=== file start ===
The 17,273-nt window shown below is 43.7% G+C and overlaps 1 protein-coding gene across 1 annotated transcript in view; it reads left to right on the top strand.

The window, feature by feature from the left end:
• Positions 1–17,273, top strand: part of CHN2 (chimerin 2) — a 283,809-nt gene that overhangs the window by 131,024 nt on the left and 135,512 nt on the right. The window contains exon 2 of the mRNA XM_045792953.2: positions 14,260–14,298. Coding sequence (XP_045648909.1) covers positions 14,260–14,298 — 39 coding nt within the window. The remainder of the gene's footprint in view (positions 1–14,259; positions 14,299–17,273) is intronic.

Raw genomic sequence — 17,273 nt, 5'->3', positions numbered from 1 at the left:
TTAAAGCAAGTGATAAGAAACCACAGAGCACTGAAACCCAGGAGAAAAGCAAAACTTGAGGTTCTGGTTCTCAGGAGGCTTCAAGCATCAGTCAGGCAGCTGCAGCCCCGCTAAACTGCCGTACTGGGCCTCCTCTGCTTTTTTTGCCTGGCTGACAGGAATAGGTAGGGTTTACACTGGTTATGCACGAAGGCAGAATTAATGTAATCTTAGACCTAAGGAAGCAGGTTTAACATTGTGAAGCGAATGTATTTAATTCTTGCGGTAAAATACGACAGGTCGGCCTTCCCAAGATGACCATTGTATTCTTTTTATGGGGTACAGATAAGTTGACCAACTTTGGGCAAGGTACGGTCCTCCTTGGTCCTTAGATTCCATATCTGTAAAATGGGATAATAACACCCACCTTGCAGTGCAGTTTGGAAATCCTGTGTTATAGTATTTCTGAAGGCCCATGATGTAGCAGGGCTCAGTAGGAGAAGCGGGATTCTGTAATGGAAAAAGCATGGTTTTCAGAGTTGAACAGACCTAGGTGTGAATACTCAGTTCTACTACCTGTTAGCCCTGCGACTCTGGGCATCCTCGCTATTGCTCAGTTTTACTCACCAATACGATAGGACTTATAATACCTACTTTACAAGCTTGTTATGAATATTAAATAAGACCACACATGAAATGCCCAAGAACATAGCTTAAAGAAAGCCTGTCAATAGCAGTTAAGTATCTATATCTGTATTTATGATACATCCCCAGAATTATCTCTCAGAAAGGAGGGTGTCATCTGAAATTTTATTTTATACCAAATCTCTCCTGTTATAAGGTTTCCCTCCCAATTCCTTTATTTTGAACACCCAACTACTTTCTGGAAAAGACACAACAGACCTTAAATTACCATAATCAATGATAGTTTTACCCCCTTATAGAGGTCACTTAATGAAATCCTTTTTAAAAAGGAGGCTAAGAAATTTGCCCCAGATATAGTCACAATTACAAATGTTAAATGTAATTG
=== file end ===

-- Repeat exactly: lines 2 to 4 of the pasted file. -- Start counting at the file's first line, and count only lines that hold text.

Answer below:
The window, feature by feature from the left end:
• Positions 1–17,273, top strand: part of CHN2 (chimerin 2) — a 283,809-nt gene that overhangs the window by 131,024 nt on the left and 135,512 nt on the right. The window contains exon 2 of the mRNA XM_045792953.2: positions 14,260–14,298. Coding sequence (XP_045648909.1) covers positions 14,260–14,298 — 39 coding nt within the window. The remainder of the gene's footprint in view (positions 1–14,259; positions 14,299–17,273) is intronic.

Raw genomic sequence — 17,273 nt, 5'->3', positions numbered from 1 at the left: